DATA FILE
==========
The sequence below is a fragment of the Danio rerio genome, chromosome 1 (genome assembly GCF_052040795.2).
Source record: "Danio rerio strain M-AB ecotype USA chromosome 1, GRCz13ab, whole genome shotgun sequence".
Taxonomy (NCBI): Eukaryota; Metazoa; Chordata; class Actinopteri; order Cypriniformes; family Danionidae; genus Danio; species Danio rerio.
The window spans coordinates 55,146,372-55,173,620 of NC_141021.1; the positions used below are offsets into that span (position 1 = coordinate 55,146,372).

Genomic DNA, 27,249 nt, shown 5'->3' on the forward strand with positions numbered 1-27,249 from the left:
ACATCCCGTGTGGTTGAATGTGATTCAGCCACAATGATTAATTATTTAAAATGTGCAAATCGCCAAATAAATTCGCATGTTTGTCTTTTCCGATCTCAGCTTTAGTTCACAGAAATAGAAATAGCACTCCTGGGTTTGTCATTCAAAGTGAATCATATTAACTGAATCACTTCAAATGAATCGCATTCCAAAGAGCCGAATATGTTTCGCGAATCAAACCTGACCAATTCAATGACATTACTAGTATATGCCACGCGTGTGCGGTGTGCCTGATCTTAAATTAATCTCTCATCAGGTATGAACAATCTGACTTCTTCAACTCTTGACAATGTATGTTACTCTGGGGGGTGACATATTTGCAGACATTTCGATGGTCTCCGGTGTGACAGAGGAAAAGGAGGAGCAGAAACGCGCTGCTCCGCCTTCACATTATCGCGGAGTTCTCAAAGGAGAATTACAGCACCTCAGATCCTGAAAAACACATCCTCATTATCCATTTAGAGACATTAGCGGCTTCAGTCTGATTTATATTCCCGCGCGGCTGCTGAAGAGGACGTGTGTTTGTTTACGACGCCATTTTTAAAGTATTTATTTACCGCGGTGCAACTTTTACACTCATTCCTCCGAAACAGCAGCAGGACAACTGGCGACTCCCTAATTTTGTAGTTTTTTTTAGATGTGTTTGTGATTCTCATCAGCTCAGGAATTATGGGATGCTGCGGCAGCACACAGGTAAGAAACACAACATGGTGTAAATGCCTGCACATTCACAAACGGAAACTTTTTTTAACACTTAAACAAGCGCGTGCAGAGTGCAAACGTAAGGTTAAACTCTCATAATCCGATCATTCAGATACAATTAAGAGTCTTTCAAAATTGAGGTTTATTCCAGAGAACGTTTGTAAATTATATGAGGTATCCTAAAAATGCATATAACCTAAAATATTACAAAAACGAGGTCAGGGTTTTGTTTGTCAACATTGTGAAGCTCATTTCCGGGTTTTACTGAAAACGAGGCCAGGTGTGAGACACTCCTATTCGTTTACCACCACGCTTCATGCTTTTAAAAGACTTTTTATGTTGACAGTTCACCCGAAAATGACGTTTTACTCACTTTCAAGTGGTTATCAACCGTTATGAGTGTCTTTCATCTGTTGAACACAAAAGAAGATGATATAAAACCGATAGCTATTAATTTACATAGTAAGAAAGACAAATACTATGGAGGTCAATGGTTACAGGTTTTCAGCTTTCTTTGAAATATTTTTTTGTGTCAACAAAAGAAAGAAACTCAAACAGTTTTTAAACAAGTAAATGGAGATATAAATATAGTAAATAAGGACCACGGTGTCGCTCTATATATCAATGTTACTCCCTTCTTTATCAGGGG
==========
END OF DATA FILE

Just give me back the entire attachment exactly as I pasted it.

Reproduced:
The sequence below is a fragment of the Danio rerio genome, chromosome 1 (genome assembly GCF_052040795.2).
Source record: "Danio rerio strain M-AB ecotype USA chromosome 1, GRCz13ab, whole genome shotgun sequence".
Taxonomy (NCBI): Eukaryota; Metazoa; Chordata; class Actinopteri; order Cypriniformes; family Danionidae; genus Danio; species Danio rerio.
The window spans coordinates 55,146,372-55,173,620 of NC_141021.1; the positions used below are offsets into that span (position 1 = coordinate 55,146,372).

Genomic DNA, 27,249 nt, shown 5'->3' on the forward strand with positions numbered 1-27,249 from the left:
ACATCCCGTGTGGTTGAATGTGATTCAGCCACAATGATTAATTATTTAAAATGTGCAAATCGCCAAATAAATTCGCATGTTTGTCTTTTCCGATCTCAGCTTTAGTTCACAGAAATAGAAATAGCACTCCTGGGTTTGTCATTCAAAGTGAATCATATTAACTGAATCACTTCAAATGAATCGCATTCCAAAGAGCCGAATATGTTTCGCGAATCAAACCTGACCAATTCAATGACATTACTAGTATATGCCACGCGTGTGCGGTGTGCCTGATCTTAAATTAATCTCTCATCAGGTATGAACAATCTGACTTCTTCAACTCTTGACAATGTATGTTACTCTGGGGGGTGACATATTTGCAGACATTTCGATGGTCTCCGGTGTGACAGAGGAAAAGGAGGAGCAGAAACGCGCTGCTCCGCCTTCACATTATCGCGGAGTTCTCAAAGGAGAATTACAGCACCTCAGATCCTGAAAAACACATCCTCATTATCCATTTAGAGACATTAGCGGCTTCAGTCTGATTTATATTCCCGCGCGGCTGCTGAAGAGGACGTGTGTTTGTTTACGACGCCATTTTTAAAGTATTTATTTACCGCGGTGCAACTTTTACACTCATTCCTCCGAAACAGCAGCAGGACAACTGGCGACTCCCTAATTTTGTAGTTTTTTTTAGATGTGTTTGTGATTCTCATCAGCTCAGGAATTATGGGATGCTGCGGCAGCACACAGGTAAGAAACACAACATGGTGTAAATGCCTGCACATTCACAAACGGAAACTTTTTTTAACACTTAAACAAGCGCGTGCAGAGTGCAAACGTAAGGTTAAACTCTCATAATCCGATCATTCAGATACAATTAAGAGTCTTTCAAAATTGAGGTTTATTCCAGAGAACGTTTGTAAATTATATGAGGTATCCTAAAAATGCATATAACCTAAAATATTACAAAAACGAGGTCAGGGTTTTGTTTGTCAACATTGTGAAGCTCATTTCCGGGTTTTACTGAAAACGAGGCCAGGTGTGAGACACTCCTATTCGTTTACCACCACGCTTCATGCTTTTAAAAGACTTTTTATGTTGACAGTTCACCCGAAAATGACGTTTTACTCACTTTCAAGTGGTTATCAACCGTTATGAGTGTCTTTCATCTGTTGAACACAAAAGAAGATGATATAAAACCGATAGCTATTAATTTACATAGTAAGAAAGACAAATACTATGGAGGTCAATGGTTACAGGTTTTCAGCTTTCTTTGAAATATTTTTTTGTGTCAACAAAAGAAAGAAACTCAAACAGTTTTTAAACAAGTAAATGGAGATATAAATATAGTAAATAAGGACCACGGTGTCGCTCTATATATCAATGTTACTCCCTTCTTTATCAGGGG